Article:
She shuffled to the table, pulled out her deck of well-worn playing cards, spread out a few losing rounds of solitaire, gave up, swallowed a high dose sleeping pill, and returned to her bedroom hopeful that within the hour she would be forcibly drugged into a state of refreshing, long-anticipated blankness. And waited.

She waited above all for that good-for-nothing tenant, old Clyde, to come home. But night after night, she never knew when his whim would overcome him and lead him back to his upstairs room, situated directly above hers, too annoyingly close for comfort. What was the old man doing anyway at this obscene, God-forsaken hour? Maddie waited with jittery, thrumming nerves until—at last!—at three o’clock she heard the heavy glass-paneled front door lock into place with a thud, detected the ashy stench of stale cigarette smoke oozing through the flimsy walls, and listened to the crescendo of steady lumbering footsteps springing on the creaking wooden staircase. She listened with a pulsing heart as they approached the hallway just above her, heard the door unlock, and felt the clumsy footsteps plant themselves firmly in front of their owner’s bed, directly aligned with her own below.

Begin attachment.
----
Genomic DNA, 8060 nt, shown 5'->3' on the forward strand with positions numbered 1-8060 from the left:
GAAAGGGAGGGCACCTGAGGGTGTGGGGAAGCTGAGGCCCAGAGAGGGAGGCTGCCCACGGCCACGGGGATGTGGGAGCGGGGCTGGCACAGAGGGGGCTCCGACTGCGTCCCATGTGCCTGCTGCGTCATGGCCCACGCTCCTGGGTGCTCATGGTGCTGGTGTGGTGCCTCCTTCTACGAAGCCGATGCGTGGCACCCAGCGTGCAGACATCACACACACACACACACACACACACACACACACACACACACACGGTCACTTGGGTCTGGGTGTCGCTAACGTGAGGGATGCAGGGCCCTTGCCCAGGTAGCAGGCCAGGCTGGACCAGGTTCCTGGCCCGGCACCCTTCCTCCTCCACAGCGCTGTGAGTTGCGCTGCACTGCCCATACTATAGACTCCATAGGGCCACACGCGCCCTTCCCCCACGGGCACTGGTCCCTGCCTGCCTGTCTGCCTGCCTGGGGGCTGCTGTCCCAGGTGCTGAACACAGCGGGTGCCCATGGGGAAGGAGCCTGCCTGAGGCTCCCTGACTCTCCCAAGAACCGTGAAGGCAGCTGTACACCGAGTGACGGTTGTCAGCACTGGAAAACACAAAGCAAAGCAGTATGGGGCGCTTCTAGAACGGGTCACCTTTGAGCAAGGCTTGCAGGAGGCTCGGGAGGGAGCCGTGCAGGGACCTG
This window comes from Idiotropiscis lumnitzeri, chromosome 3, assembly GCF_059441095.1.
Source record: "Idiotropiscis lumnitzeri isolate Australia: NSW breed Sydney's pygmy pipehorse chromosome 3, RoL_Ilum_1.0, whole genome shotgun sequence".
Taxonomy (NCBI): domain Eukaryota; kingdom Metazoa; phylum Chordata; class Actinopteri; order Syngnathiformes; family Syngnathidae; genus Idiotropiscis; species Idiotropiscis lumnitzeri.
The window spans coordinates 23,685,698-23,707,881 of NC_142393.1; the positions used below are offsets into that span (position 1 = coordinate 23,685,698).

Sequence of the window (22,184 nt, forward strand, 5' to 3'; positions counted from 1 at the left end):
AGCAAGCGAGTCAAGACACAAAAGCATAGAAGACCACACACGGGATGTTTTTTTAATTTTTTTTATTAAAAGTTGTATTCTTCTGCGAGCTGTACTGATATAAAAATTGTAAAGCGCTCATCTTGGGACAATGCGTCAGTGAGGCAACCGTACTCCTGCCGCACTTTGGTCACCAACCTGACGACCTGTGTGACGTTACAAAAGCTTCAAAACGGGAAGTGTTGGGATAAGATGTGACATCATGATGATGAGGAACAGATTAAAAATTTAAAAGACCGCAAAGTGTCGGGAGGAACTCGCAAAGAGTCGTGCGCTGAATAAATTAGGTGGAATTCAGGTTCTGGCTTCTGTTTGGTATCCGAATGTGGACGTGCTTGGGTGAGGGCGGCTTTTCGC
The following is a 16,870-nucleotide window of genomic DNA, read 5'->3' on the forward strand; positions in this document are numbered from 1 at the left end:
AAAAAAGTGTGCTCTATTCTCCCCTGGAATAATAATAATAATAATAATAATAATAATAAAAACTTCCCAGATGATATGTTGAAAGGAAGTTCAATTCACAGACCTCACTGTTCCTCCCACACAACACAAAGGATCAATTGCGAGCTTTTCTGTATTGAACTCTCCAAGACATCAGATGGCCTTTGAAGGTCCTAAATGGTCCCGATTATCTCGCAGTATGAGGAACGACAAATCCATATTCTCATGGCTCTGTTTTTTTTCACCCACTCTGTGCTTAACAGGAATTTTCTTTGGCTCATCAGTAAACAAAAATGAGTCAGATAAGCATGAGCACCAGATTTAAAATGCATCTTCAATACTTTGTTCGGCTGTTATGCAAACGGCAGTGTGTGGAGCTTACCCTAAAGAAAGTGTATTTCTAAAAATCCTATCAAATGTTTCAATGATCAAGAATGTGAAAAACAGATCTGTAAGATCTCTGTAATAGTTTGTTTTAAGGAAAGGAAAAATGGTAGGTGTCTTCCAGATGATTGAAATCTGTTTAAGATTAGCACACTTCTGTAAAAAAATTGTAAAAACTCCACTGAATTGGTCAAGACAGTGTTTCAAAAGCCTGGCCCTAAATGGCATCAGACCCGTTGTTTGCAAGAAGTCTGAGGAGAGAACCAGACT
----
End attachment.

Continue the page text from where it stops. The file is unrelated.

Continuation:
Then it began. The devil only knew what he was hoarding up there, Maddie moaned to herself. In the pitch darkness, the noise always seemed louder and appeared to echo tremendously in the void-like silence. She remembered what a dentist once told her, that cold sores always felt larger than they actually were, as if the cavern of one’s mouth acted as an echo chamber increasing the offending pimple in girth and malignancy until it took on gigantic disproportionate dimensions of its own. First came the rocking squeaks of the old floorboard, always in the same place, always measured, like a raft swaying back and forth with the shifting weight of its hulking passenger. A dish would clatter, a closet door would bang. A brief respite, several minutes of pregnant, deceptive quietude. And then, in the black vacuum, something sounding very much like a combative army boot would suddenly, savagely, drop on the floor—her ceiling—to jolt her with a fiendish charge of electricity. A hasty succession of footsteps around the room would follow, back and forth, creaking rhythmically.